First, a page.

Skip to content

Loading…

ActiveSupport: Added `each_with_hash` to Enumerable #8088

Closed
wants to merge 1 commit into from

4 participants

@ndbroadbent

This is in response to the discussion at https://bugs.ruby-lang.org/issues/7241

I think an each_with_hash method would be a very useful addition. It provides a nice shortcut for the common each_with_object({}), but it also supports setting a default value or proc for the Hash. It also provides a shortcut for a common use of Hash.new( <proc> ), which is setting the default value on a hash key when it is looked up. Here's an example of how you could write less code using that feature:

# using each_with_object:

[1,2,3,2].each_with_object(Hash.new(&-> hash, key { hash[key] = [] })) {|el, hash| hash[el] << el ** 2 }
#=> {1=>[1], 2=>[4, 4], 3=>[9]}

# using each_with_hash:

[1,2,3,2].each_with_hash([], true) {|hash, el| hash[el] << el ** 2}
#=> {1=>[1], 2=>[4, 4], 3=>[9]}

I would love to be able to easily use << with arrays, instead of having to write hash[el] += [el ** 2].

If this gets merged, it would be awesome if it could also be included in 3-2-stable.

Thanks!

@carlosantoniodasilva
Ruby on Rails member

Thanks for your contribution.

I'm :-1: on adding this to Active Support. I'm quite sure Rails code won't benefit from it, and it adds another layer of indirection for end users of the framework. Besides that, writing less code not always shows better intention, in some scenarios having a couple of variables with good names will for sure make the code easier to maintain. Thanks!

@ndbroadbent

Thanks for your feedback! I've updated the pull request to show where each_with_hash would be useful in the Rails codebase.

@ndbroadbent ndbroadbent commented on the diff
activerecord/lib/active_record/model_schema.rb
@@ -258,7 +258,7 @@ def content_columns
# and true as the value. This makes it possible to do O(1) lookups in respond_to? to check if a given method for attribute
# is available.
def column_methods_hash #:nodoc:
- @dynamic_methods_hash ||= column_names.each_with_object(Hash.new(false)) do |attr, methods|
+ @dynamic_methods_hash ||= column_names.each_with_hash(false) do |attr, methods|

This change in particular shows how each_with_hash would be useful.

Sign up for free to join this conversation on GitHub. Already have an account? Sign in to comment
@ndbroadbent ndbroadbent Added 'each_with_hash' to Enumerable
Replaced instances of `each_with_object({})`.
6fb26f0
@carlosantoniodasilva
Ruby on Rails member

Thanks for the update. What I meant to say was that it's probably a feature that would not be used inside Rails code, even if Active Support had it and some places could make use of it, mainly to avoid that level of indirection and calling the extra method.

@ndbroadbent

OK, I can understand that. Well, I'll wait to see if Matz likes the idea, and whether or not it can be accepted into Ruby.

@sj26

Sorry, but I don't like this. While this is a popular patten, adding this layer of indirection doesn't seem useful to me. The pattern is easily achievable using each_with_object, and overloading the defaults behaviour of hash actually introduces confusion for me—I had to read the implementation to verify you were duping the default value like in your stated example with the array, and only when a boolean is passed, otherwise you'd get the same default instance.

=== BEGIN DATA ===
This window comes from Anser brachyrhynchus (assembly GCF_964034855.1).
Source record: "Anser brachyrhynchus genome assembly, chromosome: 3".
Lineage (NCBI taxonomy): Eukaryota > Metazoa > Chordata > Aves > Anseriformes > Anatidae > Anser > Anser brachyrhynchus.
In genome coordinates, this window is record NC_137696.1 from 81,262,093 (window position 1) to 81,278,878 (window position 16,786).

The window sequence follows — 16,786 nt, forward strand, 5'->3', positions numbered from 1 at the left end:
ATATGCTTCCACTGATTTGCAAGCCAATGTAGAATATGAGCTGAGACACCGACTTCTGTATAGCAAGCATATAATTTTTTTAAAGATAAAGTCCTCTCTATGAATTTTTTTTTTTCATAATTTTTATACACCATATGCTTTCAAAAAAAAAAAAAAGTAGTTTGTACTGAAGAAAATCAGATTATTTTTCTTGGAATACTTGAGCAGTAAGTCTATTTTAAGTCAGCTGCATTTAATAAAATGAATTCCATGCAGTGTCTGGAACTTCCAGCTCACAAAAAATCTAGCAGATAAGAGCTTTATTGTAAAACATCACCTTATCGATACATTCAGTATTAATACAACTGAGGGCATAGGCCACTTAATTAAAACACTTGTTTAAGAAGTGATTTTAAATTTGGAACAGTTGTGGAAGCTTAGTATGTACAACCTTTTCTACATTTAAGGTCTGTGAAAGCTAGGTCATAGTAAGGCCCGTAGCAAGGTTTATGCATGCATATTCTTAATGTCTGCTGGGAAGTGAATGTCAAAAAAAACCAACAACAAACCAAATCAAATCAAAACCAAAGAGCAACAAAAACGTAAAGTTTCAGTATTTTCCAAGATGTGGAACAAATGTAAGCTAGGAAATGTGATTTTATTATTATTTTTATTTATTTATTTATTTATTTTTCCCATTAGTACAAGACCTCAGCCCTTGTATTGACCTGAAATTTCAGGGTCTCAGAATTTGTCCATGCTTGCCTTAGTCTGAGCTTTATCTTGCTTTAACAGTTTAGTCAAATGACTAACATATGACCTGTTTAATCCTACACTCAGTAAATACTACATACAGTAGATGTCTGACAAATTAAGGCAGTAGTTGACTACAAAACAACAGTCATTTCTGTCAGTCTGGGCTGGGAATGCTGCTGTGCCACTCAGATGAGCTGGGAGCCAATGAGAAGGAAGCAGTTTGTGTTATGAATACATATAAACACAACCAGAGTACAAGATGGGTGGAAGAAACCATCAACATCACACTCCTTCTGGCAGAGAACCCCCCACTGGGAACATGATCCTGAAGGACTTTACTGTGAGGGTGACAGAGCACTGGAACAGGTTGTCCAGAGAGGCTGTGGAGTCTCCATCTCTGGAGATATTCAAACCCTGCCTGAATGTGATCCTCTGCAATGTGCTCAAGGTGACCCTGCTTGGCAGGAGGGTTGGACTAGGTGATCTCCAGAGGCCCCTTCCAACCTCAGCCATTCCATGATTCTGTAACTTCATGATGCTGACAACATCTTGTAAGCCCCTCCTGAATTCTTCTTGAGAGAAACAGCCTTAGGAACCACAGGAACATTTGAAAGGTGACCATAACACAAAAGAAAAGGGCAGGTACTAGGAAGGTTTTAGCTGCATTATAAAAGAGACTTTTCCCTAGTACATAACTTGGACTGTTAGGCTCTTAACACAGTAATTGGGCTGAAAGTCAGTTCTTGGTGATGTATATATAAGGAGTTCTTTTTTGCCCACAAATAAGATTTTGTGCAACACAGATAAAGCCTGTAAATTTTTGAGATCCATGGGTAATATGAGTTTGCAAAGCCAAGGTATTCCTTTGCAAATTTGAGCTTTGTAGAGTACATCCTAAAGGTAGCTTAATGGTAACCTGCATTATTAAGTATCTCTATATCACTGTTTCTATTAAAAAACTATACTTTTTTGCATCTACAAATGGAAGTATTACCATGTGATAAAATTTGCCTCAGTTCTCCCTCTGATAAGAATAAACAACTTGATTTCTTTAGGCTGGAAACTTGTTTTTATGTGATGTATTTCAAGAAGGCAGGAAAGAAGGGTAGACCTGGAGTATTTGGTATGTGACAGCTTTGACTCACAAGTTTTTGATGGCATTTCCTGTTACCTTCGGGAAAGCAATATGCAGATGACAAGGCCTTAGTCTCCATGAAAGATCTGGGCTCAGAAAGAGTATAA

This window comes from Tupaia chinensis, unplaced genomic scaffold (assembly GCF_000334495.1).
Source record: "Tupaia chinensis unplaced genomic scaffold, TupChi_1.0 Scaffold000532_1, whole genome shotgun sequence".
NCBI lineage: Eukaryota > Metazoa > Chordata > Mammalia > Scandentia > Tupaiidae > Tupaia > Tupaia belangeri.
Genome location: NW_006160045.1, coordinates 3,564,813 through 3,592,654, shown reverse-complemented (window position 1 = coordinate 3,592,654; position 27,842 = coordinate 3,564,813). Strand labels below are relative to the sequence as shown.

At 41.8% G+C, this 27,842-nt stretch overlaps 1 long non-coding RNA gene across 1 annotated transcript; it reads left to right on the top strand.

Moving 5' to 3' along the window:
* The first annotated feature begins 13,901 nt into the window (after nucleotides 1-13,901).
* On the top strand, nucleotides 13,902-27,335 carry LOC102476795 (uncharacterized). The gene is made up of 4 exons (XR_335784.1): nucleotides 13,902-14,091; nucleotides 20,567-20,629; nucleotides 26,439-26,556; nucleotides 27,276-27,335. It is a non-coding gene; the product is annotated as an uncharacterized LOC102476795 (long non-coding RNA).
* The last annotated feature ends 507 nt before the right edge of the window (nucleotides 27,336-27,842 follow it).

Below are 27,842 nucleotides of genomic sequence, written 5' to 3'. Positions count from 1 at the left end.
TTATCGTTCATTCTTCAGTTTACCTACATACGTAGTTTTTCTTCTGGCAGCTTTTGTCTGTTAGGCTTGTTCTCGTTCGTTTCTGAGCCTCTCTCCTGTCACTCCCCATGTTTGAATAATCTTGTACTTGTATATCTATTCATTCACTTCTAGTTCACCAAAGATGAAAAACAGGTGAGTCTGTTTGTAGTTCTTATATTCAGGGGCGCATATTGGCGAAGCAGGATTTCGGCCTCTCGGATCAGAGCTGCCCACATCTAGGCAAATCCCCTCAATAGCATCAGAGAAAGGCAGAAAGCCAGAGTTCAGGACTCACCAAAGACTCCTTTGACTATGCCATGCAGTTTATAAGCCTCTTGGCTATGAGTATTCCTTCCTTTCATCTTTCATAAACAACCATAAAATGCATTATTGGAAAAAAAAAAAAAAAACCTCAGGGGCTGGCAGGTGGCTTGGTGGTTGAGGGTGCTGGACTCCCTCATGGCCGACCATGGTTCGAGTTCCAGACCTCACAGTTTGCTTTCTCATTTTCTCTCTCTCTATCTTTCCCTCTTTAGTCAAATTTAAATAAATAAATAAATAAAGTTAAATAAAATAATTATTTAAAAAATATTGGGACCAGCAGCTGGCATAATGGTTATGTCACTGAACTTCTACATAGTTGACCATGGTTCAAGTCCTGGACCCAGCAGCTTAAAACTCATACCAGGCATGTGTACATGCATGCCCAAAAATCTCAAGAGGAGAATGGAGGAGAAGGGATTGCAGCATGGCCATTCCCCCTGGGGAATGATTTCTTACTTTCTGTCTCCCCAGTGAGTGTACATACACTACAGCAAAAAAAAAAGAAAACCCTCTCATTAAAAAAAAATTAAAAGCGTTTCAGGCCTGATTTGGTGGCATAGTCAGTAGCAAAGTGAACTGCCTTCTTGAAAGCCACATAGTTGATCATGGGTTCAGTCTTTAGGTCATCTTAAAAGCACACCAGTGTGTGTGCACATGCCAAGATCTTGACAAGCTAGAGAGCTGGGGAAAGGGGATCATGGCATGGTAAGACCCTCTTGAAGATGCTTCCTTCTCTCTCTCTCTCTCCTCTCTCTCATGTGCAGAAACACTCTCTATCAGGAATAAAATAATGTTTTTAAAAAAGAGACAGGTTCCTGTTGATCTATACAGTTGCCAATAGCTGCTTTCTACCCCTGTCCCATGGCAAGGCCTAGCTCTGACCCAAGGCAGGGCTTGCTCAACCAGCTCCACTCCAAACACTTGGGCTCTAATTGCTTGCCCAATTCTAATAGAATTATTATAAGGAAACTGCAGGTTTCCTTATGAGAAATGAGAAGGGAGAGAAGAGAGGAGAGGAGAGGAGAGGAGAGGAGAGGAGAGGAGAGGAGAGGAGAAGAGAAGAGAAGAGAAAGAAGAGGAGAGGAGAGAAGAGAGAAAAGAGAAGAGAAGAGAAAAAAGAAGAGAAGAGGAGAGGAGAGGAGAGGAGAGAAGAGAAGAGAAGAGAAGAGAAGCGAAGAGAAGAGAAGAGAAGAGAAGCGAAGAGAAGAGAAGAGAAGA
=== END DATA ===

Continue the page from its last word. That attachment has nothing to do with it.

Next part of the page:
I don't see the useful difference between

[1, 2, 2, 3].each_with_object(Hash.new { |hash, key| hash[key] = key }) { |value, hash| hash[value] **= 2 }

and

[1, 2, 2, 3].each_with_hash(proc { |hash, key| hash[key] = key }) { |value, hash| hash[value] **= 2 }

and I find this just plain old confusing:

[1, 2, 2, 3].each_with_hash(proc { |hash, key| key }, true) { |value, hash| hash[value] **= 2 }

what does true mean? A bare positional parameter like this usually introduces confusion.

Additionally, this breaks two convention introduced by each_with_object: the order of parameters is reversed (el, object vs hash, el), and it's not chainable (i.e. .with_object on an enumerator), but these would be easily fixed.

@ndbroadbent

Hi @sj26, thanks for your feedback! The boolean argument is inspired by Ruby's respond_to? method, which has a similar method signature. I understand if people find that more confusing than useful, but I think it's pretty cool.

Happy to remove that part though, I think the PR is still useful enough without it.

@jeremy
Ruby on Rails member

I appreciate the motivation, too, but agree that it actually obscures what's happening. Creating the hash first then iterating with it isn't a one-liner, but it's clearer! Thanks @ndbroadbent :)

@jeremy jeremy closed this
@ndbroadbent

Sweet, no worries! Was worth a shot :)

Sign up for free to join this conversation on GitHub. Already have an account? Sign in to comment
Commits on Nov 1, 2012
  1. @ndbroadbent

    Added 'each_with_hash' to Enumerable

    ndbroadbent committed
    Replaced instances of `each_with_object({})`.
View
2 actionpack/lib/action_dispatch/request/session.rb
@@ -168,7 +168,7 @@ def load!
end
def stringify_keys(other)
- other.each_with_object({}) { |(key, value), hash|
+ other.each_with_hash { |(key, value), hash|
hash[key.to_s] = value
}
end
View
2 actionpack/lib/action_view/renderer/abstract_renderer.rb
@@ -13,7 +13,7 @@ def render
protected
def extract_details(options)
- @lookup_context.registered_details.each_with_object({}) do |key, details|